Accounting for Income Tax

Topics: Balance sheet, Taxation, Tax Pages: 4 (694 words) Published: April 5, 2013
Accounting for Income Tax

The standard prescribes the accounting treatment for income taxes is AASB 112 AASB 112 is based on a balance sheet approach to account for income taxes and it covers: • the accounting treatment of current and deferred tax expenses; • recognition and measurement of current tax assets and liabilities; • recognition and measurement of deferred tax assets and liabilities; • the accounting treatment of the tax consequences of various transactions and events, including asset revaluations; • the accounting policies applicable for when an entity has tax losses; and • the disclosure requirements in relation to tax items.

The difference between accounting treatment and tax treatment 1.
* AASBs and the Corporations Act are key sources that determine the appropriate accounting treatment of transactions * AASBs and the Corporations Act are key sources that determine the appropriate accounting treatment of transactions 2. Accounting is on accrual basis while Tax is on principally cash basis. 3. Equations

* Accunting profit = Revenue – Expenses
* Taxable profit = Taxable Income (TI) – tax deductions (TD) Table in the text book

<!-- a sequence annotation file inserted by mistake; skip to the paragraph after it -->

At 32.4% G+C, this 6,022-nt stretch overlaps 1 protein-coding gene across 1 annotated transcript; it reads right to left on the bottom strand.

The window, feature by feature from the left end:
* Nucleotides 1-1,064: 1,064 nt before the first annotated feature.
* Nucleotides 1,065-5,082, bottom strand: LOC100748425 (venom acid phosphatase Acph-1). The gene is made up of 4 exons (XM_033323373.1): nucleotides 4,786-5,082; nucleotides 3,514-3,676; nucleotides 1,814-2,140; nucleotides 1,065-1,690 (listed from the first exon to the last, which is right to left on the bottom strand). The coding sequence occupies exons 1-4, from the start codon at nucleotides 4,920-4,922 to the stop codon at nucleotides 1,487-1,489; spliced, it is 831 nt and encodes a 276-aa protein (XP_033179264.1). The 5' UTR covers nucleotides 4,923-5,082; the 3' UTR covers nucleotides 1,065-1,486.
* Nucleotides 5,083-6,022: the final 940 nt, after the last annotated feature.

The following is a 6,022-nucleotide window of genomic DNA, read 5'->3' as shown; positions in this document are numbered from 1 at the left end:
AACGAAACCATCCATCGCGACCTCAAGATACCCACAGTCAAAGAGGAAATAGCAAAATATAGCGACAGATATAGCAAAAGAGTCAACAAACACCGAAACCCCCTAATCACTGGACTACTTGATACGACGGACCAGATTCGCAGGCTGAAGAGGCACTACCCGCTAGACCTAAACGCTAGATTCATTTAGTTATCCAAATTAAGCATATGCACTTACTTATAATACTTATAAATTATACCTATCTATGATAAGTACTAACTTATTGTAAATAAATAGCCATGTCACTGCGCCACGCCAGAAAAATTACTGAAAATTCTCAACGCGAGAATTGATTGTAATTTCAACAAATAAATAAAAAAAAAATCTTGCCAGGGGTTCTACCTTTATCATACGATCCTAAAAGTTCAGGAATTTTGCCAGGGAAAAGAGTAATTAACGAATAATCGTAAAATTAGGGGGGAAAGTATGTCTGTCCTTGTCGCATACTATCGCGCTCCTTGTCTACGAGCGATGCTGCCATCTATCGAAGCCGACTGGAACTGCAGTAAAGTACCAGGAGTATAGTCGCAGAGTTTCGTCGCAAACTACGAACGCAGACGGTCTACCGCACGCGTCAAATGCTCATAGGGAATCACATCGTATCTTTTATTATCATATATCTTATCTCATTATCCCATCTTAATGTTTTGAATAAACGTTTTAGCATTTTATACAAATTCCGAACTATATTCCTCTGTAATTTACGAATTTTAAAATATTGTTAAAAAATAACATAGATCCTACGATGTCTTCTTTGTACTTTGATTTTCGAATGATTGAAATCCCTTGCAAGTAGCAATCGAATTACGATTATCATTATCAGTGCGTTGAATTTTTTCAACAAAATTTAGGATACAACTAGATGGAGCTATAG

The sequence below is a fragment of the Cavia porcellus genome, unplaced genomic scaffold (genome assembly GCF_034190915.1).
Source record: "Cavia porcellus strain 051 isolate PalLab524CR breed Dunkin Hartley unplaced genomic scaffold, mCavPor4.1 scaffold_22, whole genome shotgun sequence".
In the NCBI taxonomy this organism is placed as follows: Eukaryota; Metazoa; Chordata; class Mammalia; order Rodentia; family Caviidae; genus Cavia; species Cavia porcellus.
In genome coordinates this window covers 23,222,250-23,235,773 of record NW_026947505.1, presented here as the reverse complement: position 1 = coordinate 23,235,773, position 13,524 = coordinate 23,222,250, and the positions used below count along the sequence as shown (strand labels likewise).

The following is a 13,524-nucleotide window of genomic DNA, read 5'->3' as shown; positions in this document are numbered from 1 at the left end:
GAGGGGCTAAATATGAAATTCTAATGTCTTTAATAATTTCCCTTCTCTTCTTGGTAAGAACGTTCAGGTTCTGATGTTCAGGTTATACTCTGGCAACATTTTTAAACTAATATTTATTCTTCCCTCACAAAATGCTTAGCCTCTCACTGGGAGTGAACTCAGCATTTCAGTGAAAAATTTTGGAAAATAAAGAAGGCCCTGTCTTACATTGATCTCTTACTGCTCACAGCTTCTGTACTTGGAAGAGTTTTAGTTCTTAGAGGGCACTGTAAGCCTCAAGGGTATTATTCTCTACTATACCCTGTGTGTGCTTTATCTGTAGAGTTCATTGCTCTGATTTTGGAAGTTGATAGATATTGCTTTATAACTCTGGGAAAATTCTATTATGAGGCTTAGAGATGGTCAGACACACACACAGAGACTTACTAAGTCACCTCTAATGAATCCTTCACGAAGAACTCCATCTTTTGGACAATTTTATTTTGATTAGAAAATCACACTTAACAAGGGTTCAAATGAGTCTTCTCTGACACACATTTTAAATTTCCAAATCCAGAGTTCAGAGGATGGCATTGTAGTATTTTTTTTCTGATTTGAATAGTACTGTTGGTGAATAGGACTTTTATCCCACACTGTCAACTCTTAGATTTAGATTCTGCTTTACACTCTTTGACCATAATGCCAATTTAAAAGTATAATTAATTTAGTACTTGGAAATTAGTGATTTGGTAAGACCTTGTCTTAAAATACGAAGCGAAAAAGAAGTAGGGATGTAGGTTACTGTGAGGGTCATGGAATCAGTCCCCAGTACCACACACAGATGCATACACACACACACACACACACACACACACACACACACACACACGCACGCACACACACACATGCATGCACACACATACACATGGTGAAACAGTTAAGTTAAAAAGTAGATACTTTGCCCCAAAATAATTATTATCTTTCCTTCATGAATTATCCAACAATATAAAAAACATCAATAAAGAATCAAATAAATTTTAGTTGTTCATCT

To calculate the tax balances at the end of the period, the following steps are recommended: Step 1 — Calculate the current tax liability and current tax expense. Step 2 — Recognise the current tax expense in the Statement of Financial Performance unless an amount is required to be recognised in equity. Step 3 — Determine the carrying amount and tax bases of assets and liabilities. Step 4 — Determine the temporary differences.

Step 5 — Calculate and recognise the deferred tax assets and deferred tax liabilities arising from temporary differences. Step 6 — Recognise the movement in deferred tax balances as deferred tax expense or revenue in the balance sheet.

Calculation of current tax liability
Accounting profit/(loss)
- acctg revenue not assessable for tax
+ acctg expenses not...
Continue Reading

Please join StudyMode to read the full document

You May Also Find These Documents Helpful

  • Essay about Accounting for Income Tax
  • Tax and Income Essay
  • Essay about Generally Accepted Accounting Principles and Income Tax Provision
  • Accounting for Income Taxes Essay
  • Income Tax Essay
  • Income tax Essay
  • Income Tax Essay
  • Income Tax Essay

Become a StudyMode Member

Sign Up - It's Free